A proposal by Gov. Jeff Colyer aimed at convincing House and Senate budget leaders to use unanticipated tax revenue to make an $82 million payment to the state pension system was considered a surprise announcement for lawmakers to contemplate before they convened for a wrap-up session.

The surprise for many taxpayers, as well as a source of discontent, is why the state continues to fund a pension system. Most Kansans employed by private companies find themselves paying into a 401(k) program, which includes matching funds from their employers capped at a certain percentage of an employee’s pay. …

The Legislature at least needs to initiate a study that clearly details the strains the Kansas Public Employees Retirement System has placed on state budgeting.

In addition, the study can provide comparisons with systems in other states, and the potential value of offering pensions to state workers who are in high-risk occupations, such as correctional officers and highway patrol troopers. Benefits given to teachers, whose salaries have also been affected by Kansas budget cuts, must be another consideration.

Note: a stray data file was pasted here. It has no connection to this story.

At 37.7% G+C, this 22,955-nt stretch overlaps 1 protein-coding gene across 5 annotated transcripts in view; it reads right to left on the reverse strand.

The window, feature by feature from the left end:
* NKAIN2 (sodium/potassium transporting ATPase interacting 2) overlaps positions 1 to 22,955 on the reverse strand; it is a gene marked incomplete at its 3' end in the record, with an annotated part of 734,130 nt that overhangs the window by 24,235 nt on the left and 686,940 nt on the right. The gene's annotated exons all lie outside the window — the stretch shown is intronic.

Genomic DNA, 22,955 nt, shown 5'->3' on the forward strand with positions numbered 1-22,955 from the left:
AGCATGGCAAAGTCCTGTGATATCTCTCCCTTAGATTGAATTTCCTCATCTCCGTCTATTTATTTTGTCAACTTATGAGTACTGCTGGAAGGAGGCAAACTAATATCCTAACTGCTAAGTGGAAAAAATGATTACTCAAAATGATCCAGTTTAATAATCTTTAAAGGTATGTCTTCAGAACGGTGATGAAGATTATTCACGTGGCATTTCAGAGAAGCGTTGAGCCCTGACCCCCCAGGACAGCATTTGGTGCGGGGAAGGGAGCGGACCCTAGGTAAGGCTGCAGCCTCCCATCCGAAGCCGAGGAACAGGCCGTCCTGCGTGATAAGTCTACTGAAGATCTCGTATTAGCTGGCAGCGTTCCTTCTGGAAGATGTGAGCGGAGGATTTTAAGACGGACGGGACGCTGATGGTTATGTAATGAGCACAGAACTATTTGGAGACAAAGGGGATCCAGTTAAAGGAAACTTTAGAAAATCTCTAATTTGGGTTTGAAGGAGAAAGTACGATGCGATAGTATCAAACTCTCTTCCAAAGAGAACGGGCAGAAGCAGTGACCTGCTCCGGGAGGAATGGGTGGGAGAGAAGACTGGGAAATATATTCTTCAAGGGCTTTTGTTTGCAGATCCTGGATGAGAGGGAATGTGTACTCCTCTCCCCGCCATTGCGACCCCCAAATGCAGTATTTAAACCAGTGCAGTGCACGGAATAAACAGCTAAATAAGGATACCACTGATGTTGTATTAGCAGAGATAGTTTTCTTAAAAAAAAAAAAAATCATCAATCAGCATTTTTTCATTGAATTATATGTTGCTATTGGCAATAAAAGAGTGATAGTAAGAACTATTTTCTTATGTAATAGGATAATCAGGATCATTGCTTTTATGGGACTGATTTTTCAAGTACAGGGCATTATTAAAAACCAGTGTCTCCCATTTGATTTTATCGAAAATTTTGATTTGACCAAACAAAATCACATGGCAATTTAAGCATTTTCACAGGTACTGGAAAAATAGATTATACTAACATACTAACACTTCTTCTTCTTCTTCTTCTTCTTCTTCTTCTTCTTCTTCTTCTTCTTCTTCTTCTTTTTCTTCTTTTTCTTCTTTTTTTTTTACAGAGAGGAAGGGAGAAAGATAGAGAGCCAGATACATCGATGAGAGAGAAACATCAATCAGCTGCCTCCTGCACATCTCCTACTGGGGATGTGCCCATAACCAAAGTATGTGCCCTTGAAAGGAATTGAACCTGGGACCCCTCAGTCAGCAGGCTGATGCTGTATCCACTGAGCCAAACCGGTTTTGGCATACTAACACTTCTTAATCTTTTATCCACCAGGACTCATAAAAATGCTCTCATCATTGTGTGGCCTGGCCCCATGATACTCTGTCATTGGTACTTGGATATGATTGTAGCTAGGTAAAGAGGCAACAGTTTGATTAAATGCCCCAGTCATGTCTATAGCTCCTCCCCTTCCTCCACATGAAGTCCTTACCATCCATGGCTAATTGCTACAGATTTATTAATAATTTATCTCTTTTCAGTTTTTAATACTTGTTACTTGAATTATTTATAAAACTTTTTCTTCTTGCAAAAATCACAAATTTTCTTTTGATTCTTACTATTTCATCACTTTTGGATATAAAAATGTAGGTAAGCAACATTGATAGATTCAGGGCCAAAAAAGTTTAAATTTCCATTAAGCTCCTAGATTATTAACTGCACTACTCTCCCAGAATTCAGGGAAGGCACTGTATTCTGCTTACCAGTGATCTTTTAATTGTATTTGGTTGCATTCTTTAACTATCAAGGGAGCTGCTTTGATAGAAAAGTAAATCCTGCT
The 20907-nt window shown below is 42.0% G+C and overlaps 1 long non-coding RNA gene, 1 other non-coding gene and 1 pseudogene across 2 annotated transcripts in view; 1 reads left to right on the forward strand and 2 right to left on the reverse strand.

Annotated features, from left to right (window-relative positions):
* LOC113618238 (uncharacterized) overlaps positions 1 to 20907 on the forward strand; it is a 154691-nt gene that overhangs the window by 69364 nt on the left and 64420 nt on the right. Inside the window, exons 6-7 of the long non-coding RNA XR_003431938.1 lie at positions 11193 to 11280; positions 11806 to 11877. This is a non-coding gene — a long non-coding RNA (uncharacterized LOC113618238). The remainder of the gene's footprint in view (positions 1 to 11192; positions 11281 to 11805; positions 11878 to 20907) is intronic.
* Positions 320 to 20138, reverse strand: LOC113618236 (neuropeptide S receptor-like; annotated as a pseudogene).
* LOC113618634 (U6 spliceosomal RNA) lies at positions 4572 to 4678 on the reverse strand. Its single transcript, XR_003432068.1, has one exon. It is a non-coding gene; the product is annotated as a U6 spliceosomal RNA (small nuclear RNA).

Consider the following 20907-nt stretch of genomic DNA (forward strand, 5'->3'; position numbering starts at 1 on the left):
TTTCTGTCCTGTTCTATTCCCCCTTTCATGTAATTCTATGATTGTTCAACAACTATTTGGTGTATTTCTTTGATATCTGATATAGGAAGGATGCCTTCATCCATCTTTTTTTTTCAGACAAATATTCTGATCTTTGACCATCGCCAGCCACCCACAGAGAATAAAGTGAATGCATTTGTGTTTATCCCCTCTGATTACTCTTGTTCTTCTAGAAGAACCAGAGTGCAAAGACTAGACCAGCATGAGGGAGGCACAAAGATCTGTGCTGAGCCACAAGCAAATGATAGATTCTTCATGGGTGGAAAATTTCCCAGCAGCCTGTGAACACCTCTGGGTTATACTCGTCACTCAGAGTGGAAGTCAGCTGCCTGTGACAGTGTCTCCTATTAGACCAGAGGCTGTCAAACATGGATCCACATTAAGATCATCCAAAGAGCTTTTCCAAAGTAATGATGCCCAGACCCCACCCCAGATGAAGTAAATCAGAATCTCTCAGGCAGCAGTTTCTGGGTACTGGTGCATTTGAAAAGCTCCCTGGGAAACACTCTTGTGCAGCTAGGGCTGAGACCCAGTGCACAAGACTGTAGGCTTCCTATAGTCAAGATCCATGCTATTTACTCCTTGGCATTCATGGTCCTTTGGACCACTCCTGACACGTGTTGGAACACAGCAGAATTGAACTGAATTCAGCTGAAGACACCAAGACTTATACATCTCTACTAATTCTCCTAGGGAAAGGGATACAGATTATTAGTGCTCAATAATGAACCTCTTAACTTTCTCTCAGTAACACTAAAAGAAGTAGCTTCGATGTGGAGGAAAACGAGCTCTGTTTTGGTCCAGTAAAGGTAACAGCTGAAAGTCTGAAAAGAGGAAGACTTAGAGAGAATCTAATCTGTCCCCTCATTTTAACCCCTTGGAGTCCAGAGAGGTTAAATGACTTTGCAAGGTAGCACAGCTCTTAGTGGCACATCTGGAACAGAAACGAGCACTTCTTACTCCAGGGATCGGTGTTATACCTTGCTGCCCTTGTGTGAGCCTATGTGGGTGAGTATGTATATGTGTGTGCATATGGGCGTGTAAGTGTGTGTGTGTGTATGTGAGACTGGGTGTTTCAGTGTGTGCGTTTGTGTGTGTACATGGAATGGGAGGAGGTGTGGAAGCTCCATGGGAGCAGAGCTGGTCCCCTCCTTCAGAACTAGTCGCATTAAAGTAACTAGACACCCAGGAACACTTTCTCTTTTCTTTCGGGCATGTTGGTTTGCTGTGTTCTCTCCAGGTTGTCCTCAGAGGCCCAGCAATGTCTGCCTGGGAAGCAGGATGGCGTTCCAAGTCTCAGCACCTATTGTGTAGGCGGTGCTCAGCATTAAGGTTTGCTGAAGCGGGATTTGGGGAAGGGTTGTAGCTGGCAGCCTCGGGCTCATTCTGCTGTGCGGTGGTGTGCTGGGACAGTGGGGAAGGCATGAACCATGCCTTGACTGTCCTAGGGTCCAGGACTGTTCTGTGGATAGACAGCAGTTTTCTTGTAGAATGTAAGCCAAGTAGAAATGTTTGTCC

It could be that findings suggest KPERS is well worth the investment and that state workers are deserving of a retirement plan that has faded from existence in the private sector. …

Still, research needs to provide clarity on retirement appropriations — particularly after a November report from Alan Conroy, executive director for KPERS, determined $9 billion was owed to the system and lawmakers would have to funnel $600 million into the system to keep that debt from escalating in the fiscal year beginning July 1.

Pensions can certainly be considered a great benefit in today’s times. Declines in union membership, along with corporate greed and the propensity for Americans to live longer, were factors contributing to the demise of defined-benefit retirement plans. Now, almost half of working families in America have no retirement savings, according to a survey of consumer finances conduced by the Federal Reserve in 2016.

In some cases, the household shortfalls can be attributed to poor financial planning caused by inability to personally manage savings. Still, it is understandably difficult for many, including those in the private sector living in Kansas, to summon much sympathy for any troubles that arise from funding government pensions.

— GateHouse Kansas